In the pre-millennial world, anyone who could lay claim to hundreds of thousands of followers would legitimately be able to call themselves a celebrity, possibly even a messianic leader of the masses. In today’s Twittersphere, a million followers looks good – but even that may count for nothing, thanks to fake Twitter followers.
Those with millions upon millions of followers may not be worth listening to because, while they appear to have an inordinate amount of people in thrall to each of their pithy quibbles, their popularity may be entirely bogus. Fake Twitter followers have provoked a fake identity crisis that is undermining the value of Twitter. What’s worse is that Twitter is doing little to stop it escalating.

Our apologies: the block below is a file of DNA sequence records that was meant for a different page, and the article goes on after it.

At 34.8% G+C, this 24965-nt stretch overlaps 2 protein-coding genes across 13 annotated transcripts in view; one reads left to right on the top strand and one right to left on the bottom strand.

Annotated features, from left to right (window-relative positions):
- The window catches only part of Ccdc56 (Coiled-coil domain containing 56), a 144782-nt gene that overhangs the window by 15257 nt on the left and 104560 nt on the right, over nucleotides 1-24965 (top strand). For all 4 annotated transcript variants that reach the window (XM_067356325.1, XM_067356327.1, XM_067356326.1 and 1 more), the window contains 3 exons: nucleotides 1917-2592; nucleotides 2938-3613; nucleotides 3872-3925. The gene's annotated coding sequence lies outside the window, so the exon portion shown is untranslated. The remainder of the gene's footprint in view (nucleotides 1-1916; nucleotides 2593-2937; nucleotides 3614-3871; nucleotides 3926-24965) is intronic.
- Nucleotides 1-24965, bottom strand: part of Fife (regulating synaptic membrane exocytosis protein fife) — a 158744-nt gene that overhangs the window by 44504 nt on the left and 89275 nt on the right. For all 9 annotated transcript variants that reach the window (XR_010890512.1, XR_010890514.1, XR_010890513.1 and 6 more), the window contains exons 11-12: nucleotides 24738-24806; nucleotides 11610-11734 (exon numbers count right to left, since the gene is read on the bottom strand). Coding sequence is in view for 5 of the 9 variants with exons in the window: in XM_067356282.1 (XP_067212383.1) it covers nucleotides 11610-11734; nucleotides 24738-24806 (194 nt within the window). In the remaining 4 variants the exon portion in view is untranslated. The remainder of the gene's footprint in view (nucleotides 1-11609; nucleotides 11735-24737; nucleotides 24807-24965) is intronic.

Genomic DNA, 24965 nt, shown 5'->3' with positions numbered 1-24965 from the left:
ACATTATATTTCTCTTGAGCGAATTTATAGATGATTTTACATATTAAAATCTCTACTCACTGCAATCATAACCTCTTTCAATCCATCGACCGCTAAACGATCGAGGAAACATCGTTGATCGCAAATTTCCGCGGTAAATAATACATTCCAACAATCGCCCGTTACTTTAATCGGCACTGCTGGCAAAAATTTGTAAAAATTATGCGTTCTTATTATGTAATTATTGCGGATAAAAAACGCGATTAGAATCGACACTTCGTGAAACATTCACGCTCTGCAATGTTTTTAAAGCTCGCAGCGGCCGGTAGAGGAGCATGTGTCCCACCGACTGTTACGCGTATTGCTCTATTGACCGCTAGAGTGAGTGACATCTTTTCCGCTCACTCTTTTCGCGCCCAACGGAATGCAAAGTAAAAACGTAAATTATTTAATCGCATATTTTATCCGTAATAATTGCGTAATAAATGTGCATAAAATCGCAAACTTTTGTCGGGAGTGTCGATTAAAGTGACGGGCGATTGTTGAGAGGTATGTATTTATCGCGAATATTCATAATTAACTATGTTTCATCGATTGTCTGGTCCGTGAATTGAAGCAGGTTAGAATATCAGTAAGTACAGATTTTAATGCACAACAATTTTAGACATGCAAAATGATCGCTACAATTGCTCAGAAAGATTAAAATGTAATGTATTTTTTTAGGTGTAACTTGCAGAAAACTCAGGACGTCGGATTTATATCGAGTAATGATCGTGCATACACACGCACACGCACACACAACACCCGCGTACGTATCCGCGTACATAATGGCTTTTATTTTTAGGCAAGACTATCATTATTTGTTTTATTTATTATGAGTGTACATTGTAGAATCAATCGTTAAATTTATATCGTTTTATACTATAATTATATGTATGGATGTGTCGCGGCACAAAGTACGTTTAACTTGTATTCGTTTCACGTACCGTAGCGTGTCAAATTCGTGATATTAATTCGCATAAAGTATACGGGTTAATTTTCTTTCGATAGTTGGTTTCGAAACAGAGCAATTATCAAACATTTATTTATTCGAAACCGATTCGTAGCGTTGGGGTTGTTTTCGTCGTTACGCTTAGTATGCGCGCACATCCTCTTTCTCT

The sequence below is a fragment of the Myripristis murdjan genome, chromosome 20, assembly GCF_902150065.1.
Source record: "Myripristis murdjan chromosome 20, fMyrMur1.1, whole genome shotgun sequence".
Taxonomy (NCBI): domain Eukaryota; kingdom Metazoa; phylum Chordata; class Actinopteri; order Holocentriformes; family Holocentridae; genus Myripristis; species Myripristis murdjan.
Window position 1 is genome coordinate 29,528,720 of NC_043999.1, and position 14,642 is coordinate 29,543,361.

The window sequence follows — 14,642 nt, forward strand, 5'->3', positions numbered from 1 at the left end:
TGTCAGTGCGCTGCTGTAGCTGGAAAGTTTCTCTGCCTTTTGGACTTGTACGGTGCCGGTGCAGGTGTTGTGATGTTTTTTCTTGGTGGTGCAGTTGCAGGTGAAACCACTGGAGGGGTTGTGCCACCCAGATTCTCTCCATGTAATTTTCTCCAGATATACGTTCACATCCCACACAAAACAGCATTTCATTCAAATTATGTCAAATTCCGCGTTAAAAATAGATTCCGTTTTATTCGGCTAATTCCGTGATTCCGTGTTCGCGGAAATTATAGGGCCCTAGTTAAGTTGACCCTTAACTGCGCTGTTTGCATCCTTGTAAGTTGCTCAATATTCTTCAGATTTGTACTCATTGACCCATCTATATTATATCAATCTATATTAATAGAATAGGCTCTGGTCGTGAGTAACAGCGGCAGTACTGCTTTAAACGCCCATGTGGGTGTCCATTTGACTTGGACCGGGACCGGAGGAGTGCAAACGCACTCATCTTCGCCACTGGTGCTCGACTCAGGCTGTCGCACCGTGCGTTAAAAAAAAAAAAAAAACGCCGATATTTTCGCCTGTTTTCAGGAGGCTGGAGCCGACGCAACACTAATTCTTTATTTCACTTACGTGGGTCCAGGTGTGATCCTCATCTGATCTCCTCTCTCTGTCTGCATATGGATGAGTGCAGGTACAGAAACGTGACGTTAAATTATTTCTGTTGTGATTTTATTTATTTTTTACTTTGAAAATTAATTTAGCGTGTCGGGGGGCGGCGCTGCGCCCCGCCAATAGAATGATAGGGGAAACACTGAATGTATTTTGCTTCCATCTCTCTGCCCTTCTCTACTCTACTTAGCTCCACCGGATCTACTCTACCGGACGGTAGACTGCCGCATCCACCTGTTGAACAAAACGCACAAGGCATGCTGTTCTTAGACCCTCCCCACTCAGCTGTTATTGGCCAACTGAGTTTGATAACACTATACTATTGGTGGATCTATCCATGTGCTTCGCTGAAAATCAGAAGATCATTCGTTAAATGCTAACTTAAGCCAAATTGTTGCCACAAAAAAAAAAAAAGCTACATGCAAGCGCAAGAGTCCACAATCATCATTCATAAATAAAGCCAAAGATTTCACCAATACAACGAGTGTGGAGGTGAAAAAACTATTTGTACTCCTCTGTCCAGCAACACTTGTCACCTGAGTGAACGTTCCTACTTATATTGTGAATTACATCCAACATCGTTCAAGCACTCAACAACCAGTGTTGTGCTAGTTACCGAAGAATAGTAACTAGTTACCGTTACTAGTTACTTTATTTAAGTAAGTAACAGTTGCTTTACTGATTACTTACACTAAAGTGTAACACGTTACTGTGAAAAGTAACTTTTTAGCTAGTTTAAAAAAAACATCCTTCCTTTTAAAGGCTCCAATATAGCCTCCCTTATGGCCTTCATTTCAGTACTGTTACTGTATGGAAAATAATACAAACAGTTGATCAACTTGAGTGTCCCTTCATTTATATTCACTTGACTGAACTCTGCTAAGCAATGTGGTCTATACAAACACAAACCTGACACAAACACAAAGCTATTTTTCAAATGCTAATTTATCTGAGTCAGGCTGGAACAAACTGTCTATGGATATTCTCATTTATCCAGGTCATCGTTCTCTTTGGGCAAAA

At the heart of the problem are the individuals and ‘companies’ who are selling fake followers. An illicit ecosystem has built up around Twitter, and it’s one that will survive because its operators and beneficiaries aren’t breaking the law and they care little for Twitter’s rules.
To investigate the dodgy market further, and to see whether Twitter was doing anything to stymie its growth, TechWeekEurope set up a new account last month. Meet “Samuel Beckett”, otherwise known as @NotSpamHonest. He’s been hard at work, breaking Twitter’s rules and bragging about it. Having already been barred once from the micro-blogging site, for sending malicious links to various members of the TechWeekEurope team who subsequently reported him for spam, Beckett decided to build up his follower base. Fake people love making fake friends, you know.
So, off he trotted around the Internet looking for some new pals and came across Followersale.com. It looked like a rather professional operation, with this promotional video promising the cheapest followers in the world: Video Clip
Faking it, with Class